Skip to Main Content
Ethanol accumulation during severe drought may signal tree vulnerability to detection and attack by bark beetlesAuthor(s): Rick G. Kelsey; D. Gallego; F.J. Sánchez-Garcia; J.A. Pajares
Source: Canadian Journal of Forestry Research
Publication Series: Scientific Journal (JRNL)
Station: Pacific Northwest Research Station
View PDF (0 B)
DescriptionTree mortality from temperature-driven drought is occurring in forests around the world, often in conjunction with bark beetle outbreaks when carbon allocation to tree defense declines. Physiological metrics for detecting stressed trees with enhanced vulnerability prior to bark beetle attacks remain elusive. Ethanol, water, monoterpene concentrations, and composition were examined in the phloem and sapwood of drought-stressed Aleppo pine (Pinus halepensis Mill.) freshly attacked by mature Mediterranean pine shoot beetles (Tomicus destruens (Wollaston, 1865)) and in neighboring unattacked trees. The attacked trees were more water-stressed and contained, on average, 2.1 and 2.4 times more ethanol in the phloem and sapwood, respectively, than the neighboring attack-free trees. This response is consistent with the known attraction of T. destruens to ethanol. Most monoterpene concentrations in the phloem, but not sapwood, were greater in tissues of attacked trees, whereas compositional differences were minor between the two tree groups for both tissues. Tissue water content explained much of the variation in phloem monoterpene concentrations, which increased as water in the phloem declined, suggesting that higher constitutive quantities existed in themore stressed trees prior to the attacks. Monoterpenes may have contributed to host tree selection by T. destruens, but their potential influence is considered less important than that of ethanol based on beetle responses to these compounds in previous trapping studies. This is the first report of elevated ethanol concentrations in tissues of trees experiencing natural drought stress and suggests that ethanol measurements in severely water-stressed trees may allow early detection of those most vulnerable to bark beetle attack.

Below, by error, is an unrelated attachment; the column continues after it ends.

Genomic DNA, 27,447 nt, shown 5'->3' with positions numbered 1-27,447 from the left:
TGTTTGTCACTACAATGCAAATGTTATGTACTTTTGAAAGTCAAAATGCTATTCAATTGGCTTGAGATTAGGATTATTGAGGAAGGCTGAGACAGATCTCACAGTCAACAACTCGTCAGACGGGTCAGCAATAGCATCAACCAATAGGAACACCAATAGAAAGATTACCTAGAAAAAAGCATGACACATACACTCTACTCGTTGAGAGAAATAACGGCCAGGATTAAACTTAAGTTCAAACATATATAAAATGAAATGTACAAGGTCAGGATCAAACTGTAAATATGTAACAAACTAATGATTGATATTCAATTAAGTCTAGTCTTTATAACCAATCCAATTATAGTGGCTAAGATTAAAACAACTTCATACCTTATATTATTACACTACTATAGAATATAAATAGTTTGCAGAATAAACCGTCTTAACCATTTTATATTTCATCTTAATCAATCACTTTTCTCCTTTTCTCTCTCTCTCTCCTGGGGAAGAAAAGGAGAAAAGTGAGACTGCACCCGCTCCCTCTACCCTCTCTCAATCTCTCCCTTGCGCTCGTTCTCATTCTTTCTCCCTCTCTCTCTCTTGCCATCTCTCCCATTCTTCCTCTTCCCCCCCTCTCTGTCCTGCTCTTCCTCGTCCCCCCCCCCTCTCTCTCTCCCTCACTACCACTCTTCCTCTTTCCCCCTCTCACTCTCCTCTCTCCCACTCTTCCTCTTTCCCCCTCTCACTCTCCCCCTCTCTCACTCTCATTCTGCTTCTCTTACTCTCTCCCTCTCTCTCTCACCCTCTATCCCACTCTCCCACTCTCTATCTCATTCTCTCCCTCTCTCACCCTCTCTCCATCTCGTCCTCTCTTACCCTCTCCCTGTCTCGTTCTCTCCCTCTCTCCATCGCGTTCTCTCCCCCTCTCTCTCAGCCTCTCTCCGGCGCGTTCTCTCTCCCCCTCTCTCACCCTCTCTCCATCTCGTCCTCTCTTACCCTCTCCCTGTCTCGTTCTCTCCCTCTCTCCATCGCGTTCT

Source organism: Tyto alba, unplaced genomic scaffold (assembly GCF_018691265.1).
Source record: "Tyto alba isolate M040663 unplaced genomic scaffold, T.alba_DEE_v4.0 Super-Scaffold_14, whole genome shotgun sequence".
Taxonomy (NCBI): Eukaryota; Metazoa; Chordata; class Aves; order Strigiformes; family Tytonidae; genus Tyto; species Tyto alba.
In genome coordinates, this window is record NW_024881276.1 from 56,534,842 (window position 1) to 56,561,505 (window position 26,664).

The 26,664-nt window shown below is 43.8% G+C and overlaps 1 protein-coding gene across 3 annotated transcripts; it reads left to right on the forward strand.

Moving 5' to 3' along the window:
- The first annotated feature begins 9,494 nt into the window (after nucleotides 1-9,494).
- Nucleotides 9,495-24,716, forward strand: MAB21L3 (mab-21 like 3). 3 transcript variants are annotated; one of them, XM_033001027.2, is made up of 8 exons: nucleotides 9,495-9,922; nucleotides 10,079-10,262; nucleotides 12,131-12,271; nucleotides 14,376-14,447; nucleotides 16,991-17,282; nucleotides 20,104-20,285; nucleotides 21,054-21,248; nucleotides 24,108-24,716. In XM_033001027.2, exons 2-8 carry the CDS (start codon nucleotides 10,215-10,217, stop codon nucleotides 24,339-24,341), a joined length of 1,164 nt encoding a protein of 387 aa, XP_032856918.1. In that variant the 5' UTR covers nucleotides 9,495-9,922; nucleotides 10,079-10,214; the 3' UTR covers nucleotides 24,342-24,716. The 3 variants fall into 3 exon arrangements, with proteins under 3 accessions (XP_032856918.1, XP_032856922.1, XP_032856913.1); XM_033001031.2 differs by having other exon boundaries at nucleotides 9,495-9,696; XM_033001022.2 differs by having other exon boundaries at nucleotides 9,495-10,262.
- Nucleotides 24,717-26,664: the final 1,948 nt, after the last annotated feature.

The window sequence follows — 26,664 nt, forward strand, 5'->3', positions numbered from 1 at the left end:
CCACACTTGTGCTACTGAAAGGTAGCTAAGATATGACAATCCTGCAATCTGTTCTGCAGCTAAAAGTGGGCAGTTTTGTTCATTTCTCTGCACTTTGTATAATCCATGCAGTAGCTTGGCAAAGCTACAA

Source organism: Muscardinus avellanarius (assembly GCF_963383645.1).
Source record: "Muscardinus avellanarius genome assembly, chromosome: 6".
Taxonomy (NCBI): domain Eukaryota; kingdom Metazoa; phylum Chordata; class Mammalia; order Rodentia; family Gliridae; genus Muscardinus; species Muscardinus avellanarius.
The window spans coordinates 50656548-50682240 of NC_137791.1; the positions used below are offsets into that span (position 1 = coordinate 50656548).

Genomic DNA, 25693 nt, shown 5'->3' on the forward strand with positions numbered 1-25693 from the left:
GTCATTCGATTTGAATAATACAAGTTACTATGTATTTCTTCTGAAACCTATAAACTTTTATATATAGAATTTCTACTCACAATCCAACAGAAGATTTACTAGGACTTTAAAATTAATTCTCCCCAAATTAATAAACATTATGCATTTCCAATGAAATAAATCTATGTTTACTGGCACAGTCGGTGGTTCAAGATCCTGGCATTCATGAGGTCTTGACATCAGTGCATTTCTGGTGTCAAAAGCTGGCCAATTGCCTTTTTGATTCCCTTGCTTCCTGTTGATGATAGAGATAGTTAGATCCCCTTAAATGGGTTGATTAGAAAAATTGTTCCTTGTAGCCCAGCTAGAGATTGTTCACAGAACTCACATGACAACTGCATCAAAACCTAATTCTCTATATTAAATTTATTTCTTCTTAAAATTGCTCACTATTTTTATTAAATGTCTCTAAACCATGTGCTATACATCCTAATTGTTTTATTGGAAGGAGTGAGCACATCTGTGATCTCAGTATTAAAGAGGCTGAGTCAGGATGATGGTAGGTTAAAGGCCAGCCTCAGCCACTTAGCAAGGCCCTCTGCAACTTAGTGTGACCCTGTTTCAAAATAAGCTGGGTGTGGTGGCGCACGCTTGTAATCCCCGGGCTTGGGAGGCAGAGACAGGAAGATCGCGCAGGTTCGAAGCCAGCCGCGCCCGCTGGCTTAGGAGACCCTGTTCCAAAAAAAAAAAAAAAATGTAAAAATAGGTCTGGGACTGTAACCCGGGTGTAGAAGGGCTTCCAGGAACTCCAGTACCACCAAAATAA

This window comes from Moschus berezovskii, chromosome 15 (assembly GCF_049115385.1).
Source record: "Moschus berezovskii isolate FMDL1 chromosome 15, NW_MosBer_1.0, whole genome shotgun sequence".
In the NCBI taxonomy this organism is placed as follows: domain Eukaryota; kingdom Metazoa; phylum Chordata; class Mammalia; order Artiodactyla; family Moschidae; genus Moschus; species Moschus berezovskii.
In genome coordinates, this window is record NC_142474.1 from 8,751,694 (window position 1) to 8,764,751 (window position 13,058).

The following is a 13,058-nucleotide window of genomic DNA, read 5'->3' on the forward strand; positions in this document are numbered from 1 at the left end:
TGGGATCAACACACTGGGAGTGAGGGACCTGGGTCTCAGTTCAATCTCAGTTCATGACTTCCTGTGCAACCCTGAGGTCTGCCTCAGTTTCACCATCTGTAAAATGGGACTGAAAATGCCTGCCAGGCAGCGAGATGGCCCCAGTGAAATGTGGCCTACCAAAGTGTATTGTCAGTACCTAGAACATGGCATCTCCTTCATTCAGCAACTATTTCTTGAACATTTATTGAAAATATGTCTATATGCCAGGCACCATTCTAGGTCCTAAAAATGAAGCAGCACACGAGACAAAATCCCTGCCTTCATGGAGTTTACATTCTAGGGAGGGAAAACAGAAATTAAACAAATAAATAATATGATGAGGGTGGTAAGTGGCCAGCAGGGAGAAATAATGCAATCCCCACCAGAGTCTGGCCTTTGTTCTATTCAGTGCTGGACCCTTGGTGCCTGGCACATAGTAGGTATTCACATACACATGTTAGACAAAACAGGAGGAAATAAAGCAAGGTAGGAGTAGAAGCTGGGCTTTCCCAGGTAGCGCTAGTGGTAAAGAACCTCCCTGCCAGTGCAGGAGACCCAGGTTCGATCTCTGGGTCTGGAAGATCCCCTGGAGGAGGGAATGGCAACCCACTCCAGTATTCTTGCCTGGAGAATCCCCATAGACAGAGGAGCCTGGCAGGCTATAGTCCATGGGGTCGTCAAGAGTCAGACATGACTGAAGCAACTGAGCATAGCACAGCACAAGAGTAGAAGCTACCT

- You may send email to email@example.com to request a hard copy of this publication.
- (Please specify exactly which publication you are requesting and your mailing address.)
- We recommend that you also print this page and attach it to the printout of the article, to retain the full citation information.
- This article was written and prepared by U.S. Government employees on official time, and is therefore in the public domain.
CitationKelsey, Rick G.; Gallego, D.; Sánchez-Garcia, F.J.; Pajares, J.A. 2014. Ethanol accumulation during severe drought may signal tree vulnerability to detection and attack by bark beetles. Canadian Journal of Forestry Research. 44: 554-561.
Keywordswater stress, ethanol, Tomicus destruens, Pinus halepensis, host selection.
- What do cocktail parties and stressed trees have in common? Plenty of alcohol!
- Ethanol accumulation in drought-stressed conifer seedlings
- Ethanol and acetone from Douglas-fir roots stressed by Phellinus sulphurascens infection: Implications for detecting diseased trees and for beetle host selection
XML: View XML